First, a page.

Every day, tourists in Glasgow pass several locations that represent a story so nightmarish it feels like Halloween-inspired fiction. However, it's true.
The bizarre tale of the Gorbals Vampire is outlandish to the extent that it forced me to pause in the middle of a Scottish street to try and verify it.
I had just spotted a huge mural of this mercurial beast in central Glasgow. After some research, I discovered how in the 1950s, gangs of children roamed the city’s cemeteries hunting a supernatural creature terrorising the city.
While the world brims with stories of infamous monsters – from America's Big Foot and Romania's Dracula to the Himalayan yeti – few people outside of Glasgow would know of the Gorbals Vampire. My unexpected discovery of it was fitting given the curious and eerie experiences I’d been having up until that point in Scotland’s biggest city.
My day had revolved around a controversial skeleton and a miraculous witch's son. The latter is St Mungo, Glasgow’s founder and patron saint, who was thrown from a cliff as a baby but survived to become a revered monk. After visiting historical sites linked to Mungo, I sought out the skeletal remains of St Valentine, though they have never been verified, on display at the Duns Scotus Friary church.
The Gorbals Vampire only leapt into my life because I couldn’t find a taxi after leaving the church. As I walked west along Ballater Street, I saw a big, pale hand stretching towards me. It belonged to a six-metre-tall vampire spray-painted on a railway overpass.
My first thought was to dismiss it as another generic piece of street art. With veiny skin, glowing red eyes and menacing fangs, this figure standing in a graveyard was a classic depiction of a vampire. I wouldn’t even have stopped to ponder it if not for the text beneath.
This explained how, in 1954, Glasgow was spooked by reports of a ghostly figure in the city’s Gorbals district. Some witnesses claimed it was two metres tall. Others described it as having shiny, metallic teeth. More still believed it to be a creature not of this world.
All that wild speculation triggered fear and panic among residents who'd long heard of vampires and stories as part of Scotland's centuries-old mythology. They include the notorious Baobhan Sith, said to haunt the Scottish Highlands, where beautiful women with hooves for feet would prey on nomads and drink their blood.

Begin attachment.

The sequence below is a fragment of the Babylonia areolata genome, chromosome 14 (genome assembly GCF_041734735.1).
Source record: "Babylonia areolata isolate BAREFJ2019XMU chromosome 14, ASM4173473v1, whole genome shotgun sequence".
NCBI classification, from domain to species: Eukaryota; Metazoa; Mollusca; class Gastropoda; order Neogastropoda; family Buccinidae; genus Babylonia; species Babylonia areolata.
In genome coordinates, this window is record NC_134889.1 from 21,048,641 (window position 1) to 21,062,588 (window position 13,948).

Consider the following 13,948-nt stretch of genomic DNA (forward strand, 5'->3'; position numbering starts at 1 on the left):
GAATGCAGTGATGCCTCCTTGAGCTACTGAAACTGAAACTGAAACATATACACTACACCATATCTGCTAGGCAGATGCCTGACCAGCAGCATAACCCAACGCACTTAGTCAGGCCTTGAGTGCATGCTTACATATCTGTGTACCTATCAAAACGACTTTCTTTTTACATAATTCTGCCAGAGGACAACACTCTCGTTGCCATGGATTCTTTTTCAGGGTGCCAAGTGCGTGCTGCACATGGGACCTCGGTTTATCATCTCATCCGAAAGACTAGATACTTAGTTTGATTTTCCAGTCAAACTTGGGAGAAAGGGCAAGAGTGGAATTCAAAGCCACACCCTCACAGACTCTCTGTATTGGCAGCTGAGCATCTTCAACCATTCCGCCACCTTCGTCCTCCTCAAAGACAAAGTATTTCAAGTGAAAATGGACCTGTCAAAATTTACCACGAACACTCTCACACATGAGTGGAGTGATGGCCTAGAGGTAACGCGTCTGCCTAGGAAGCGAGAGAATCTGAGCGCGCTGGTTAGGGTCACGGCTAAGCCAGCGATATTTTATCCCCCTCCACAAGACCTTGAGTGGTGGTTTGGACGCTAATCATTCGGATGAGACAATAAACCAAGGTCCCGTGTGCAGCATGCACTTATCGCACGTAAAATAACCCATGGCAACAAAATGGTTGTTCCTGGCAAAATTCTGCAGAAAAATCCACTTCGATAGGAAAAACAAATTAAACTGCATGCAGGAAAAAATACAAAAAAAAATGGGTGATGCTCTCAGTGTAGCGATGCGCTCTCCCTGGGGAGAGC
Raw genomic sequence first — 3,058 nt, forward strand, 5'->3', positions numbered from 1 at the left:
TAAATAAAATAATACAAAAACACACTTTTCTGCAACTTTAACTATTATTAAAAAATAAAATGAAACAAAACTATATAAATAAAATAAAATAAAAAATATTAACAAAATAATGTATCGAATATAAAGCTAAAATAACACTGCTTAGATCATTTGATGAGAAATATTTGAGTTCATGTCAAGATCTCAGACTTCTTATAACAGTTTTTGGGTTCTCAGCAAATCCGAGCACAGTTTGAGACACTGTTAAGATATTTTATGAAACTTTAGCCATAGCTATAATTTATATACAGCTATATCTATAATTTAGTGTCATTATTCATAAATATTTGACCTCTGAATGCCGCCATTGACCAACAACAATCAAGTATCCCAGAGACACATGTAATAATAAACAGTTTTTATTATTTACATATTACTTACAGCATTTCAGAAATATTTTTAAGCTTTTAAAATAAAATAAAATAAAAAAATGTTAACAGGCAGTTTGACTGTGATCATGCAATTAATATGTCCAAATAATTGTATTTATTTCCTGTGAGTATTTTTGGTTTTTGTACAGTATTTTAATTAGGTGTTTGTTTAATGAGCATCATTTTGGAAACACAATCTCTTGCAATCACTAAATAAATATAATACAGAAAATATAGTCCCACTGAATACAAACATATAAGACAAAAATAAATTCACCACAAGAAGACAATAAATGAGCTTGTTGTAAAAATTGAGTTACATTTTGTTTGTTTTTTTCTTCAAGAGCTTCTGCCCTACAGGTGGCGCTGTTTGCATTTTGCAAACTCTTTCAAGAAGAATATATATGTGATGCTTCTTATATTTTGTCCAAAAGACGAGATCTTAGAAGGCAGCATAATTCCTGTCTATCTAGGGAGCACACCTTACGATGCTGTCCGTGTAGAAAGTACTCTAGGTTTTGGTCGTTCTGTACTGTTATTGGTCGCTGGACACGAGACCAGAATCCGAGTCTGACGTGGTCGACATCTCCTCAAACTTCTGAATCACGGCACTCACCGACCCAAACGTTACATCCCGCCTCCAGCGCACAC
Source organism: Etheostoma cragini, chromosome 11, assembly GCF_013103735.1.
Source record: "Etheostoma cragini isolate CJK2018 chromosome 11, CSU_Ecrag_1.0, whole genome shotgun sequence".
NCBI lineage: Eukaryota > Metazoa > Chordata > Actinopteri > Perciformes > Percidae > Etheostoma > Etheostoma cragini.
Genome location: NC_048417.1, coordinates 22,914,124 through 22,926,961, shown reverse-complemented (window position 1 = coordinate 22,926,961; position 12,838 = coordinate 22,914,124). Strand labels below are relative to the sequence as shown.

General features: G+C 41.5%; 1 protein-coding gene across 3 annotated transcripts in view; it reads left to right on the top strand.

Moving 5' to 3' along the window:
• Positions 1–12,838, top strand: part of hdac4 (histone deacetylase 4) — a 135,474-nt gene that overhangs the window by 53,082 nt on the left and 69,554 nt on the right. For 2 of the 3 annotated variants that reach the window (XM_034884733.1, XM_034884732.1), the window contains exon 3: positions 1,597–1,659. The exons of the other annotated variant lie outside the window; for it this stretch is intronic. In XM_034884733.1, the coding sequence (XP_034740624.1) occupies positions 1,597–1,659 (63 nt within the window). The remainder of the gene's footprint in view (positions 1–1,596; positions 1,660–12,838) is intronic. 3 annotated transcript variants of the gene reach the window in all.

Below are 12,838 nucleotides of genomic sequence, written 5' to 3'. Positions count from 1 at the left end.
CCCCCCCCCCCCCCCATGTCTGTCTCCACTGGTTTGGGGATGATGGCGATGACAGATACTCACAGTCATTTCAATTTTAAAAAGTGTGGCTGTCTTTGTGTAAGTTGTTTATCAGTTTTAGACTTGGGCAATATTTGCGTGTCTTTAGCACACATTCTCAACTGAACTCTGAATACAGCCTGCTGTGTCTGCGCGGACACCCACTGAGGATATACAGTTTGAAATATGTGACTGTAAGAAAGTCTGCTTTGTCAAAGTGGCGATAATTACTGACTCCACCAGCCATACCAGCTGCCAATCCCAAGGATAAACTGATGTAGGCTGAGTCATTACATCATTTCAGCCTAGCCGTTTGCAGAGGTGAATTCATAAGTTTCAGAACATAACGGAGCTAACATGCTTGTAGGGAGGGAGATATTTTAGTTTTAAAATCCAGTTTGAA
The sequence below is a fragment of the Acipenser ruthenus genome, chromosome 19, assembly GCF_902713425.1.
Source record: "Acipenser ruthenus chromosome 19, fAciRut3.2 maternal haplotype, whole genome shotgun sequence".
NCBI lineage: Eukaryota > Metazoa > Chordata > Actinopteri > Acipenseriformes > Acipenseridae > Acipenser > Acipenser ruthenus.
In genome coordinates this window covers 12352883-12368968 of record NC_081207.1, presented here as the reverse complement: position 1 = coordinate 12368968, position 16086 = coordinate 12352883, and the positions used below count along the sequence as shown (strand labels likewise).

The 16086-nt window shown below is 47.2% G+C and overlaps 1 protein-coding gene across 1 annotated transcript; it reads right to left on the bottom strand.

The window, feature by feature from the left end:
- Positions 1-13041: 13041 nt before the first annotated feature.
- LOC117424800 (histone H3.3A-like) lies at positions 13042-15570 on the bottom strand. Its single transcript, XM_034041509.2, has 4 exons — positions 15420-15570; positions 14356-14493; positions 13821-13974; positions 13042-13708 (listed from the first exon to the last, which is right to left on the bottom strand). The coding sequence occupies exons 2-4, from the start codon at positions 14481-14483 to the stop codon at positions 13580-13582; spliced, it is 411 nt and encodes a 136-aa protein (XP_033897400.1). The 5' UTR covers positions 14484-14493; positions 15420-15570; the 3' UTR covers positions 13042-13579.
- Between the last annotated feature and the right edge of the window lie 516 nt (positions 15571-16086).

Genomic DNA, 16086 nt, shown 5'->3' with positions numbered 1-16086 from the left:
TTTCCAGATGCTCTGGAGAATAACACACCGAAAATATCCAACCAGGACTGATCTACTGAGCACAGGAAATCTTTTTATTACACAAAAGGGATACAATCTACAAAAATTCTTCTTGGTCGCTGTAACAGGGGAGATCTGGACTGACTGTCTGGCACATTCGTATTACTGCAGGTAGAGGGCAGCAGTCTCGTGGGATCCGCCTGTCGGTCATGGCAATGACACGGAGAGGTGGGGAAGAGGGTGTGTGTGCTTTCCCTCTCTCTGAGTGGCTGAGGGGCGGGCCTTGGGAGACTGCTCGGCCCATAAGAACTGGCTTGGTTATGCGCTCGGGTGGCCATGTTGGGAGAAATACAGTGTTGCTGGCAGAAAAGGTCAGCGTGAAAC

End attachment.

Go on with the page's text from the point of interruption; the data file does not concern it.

In the current internet-filtered era, such legends are easily debunked. However, only a few decades ago superstitions and folklore had far greater influence. Glasgow of the 1950s is a case in point. Perhaps out of terror, maybe motivated by fun, or even seeking mischief, Glaswegians circulated the Gorbals Vampire tale so widely that even the city’s children became gripped by it.
Had I heard of such a roaming ghoul when I was a boy growing up in Perth, Australia, I would have been scared to head outdoors at night. The children of Glasgow, however, decided to go on the attack. When word spread that two students had allegedly been devoured by the Gorbals Vampire, children reacted with fury.
News reports from September 1954 state hundreds swarmed out of their homes to seek revenge. Wary of the supposedly lethal powers of this towering beast, they armed themselves. Some wielded sticks, others had knives or rocks. If the vampire showed its head, it would be met with the force of an army of angry boys and girls.
This impromptu child infantry swarmed cemeteries, which they believed to be the home of this shadowy being. Their patrols spread as far as one of the city’s landmarks and tourist sites, the Glasgow Necropolis. While cemeteries aren’t typically attractions, this sprawling burial ground lures many visitors due to being decorated by beautiful gardens and an array of magnificent 19th-century tombs.
It also attracts tourists thanks to being next to the spectacular Glasgow Cathedral, where St Mungo is buried. Eventually, after three nights of furiously searching, this city’s children gave up their hunt. Many adult Glaswegians, meanwhile, were so shocked by what had happened, they began their own hunt.
They pinned the blame on the corrupting influence of eerie tales being told in popular comic books, which ended with the UK enshrining laws restricting the sale of horror-themed material to children.
The strange incident eventually faded from view and became a distant memory, until recently. It has experienced a resurgence in attention on the back of several stage plays based on its story – and a certain wall mural. Now, as Halloween approaches, the Gorbals Vampire may once more haunt the city’s streets.